Friday, August 28, 2015
Celebrating Twenty and Thirty
Twenty years ago today a young man knocked on my door. I had met him once, when he’d stopped by with a mutual friend two or three days earlier.
On this occasion, he said he’d left his umbrella, and had stopped by to retrieve it. I invited him in, and we talked for a long time before I realized he was putting the moves on me. I resisted at first, because he was less than half my age, but eventually succumbed. I later learned that he’d seen something he liked on that earlier visit, and was determined to have it.
Bottom line: he never left, and today, at ages 75 and 46, respectively, we will celebrate our twentieth anniversary.
We didn’t have a whole lot in common back then, but we recognized one important fact—we are soul mates.
So, to all the silly reviewers who pooh-pooh what they tackily refer to as “insty love,” I have this to say: you don’t know what you’re talking about. And don't ever let anyone tell you that love can't come knocking at your door.
My partner is also my talented cover artist, and has been responsible for the covers on my last ten books.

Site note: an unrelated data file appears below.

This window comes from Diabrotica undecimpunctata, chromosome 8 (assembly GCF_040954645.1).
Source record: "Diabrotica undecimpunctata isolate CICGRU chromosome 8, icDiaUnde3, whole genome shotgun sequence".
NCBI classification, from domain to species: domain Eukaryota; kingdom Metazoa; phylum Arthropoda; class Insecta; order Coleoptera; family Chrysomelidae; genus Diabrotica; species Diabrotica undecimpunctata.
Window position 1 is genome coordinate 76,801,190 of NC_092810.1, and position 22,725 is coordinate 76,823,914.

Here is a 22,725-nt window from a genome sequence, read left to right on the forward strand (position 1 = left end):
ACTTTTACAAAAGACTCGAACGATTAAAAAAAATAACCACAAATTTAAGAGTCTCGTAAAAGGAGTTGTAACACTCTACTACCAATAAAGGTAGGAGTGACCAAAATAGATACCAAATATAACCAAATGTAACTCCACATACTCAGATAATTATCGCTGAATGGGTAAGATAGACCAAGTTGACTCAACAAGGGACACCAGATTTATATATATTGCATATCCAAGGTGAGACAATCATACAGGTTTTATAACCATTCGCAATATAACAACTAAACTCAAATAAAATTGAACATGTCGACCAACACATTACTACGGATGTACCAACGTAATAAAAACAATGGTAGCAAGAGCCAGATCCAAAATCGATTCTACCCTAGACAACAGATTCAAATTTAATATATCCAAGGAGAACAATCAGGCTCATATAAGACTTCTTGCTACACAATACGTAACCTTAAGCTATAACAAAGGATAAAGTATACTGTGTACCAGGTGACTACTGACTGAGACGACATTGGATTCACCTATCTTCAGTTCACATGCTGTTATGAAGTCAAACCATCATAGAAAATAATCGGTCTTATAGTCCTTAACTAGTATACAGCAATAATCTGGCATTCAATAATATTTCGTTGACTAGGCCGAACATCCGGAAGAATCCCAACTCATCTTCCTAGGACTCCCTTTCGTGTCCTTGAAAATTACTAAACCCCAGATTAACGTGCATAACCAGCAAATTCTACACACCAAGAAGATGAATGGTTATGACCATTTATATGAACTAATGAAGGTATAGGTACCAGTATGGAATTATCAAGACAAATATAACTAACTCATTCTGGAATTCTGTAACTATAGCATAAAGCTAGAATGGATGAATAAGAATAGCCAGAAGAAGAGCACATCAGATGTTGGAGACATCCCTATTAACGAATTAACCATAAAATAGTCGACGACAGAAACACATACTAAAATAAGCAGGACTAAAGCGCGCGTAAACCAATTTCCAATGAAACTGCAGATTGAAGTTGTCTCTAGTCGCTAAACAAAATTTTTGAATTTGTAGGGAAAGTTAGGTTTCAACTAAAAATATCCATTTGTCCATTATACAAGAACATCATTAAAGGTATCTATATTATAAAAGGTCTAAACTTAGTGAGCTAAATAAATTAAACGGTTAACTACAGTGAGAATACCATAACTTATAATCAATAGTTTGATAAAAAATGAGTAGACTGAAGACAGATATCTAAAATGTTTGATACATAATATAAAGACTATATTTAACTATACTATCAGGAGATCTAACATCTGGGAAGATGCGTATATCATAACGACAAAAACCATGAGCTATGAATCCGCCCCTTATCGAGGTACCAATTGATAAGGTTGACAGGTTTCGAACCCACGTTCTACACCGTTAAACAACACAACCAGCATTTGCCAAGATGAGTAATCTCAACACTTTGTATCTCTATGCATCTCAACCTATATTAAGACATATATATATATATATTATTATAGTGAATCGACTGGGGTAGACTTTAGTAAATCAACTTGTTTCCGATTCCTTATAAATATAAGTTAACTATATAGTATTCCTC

This day, August 28, 2015, also marks the publication of my 30th book. That amounts to 26 novels and 4 novellas. If you like statistics, the books add up to just under two and one-half million words.
The new book, The View From Baskins’ Ridge (Bobby and Clyde Redux), picks up the storyline of an earlier title Bobby and Clyde five years after it ended.
The story is set in 1974 and 1975, a time when two men seldom lived openly together, especially if they were high-profile. Back in the seventies, gay men often said, ‘We have two bedrooms and a path.’ Sad, but true to a greater or lesser degree, depending upon where you lived.
Bobby has been an associate lawyer with one of the largest firms of ambulance chasers in Atlanta for six or seven years, and Carlyle (Clyde’s name was legally changed in the first book) has just graduated from law school. They are about to return to their beloved Blue Ridge mountains, and join the family law firm in Asheville.
There isn’t a lot of action in the story—it’s not that kind of a story—but Bobby and Carlyle do have a few moments of excitement. A pair of forty-year-old skeletons are discovered on their property; and their involvement in exposing a corrupt and homophobic sheriff results in an attempt on their lives.
For reasons explained in the first book, Bobby’s family had allowed Clyde to assume the identity of a cousin who was missing and presumed dead years ago in Africa, along with his missionary parents. Their biggest challenge arises when the real Carlyle Baskins turns up.
To say any more would involve spoilers, so I will let it go at that.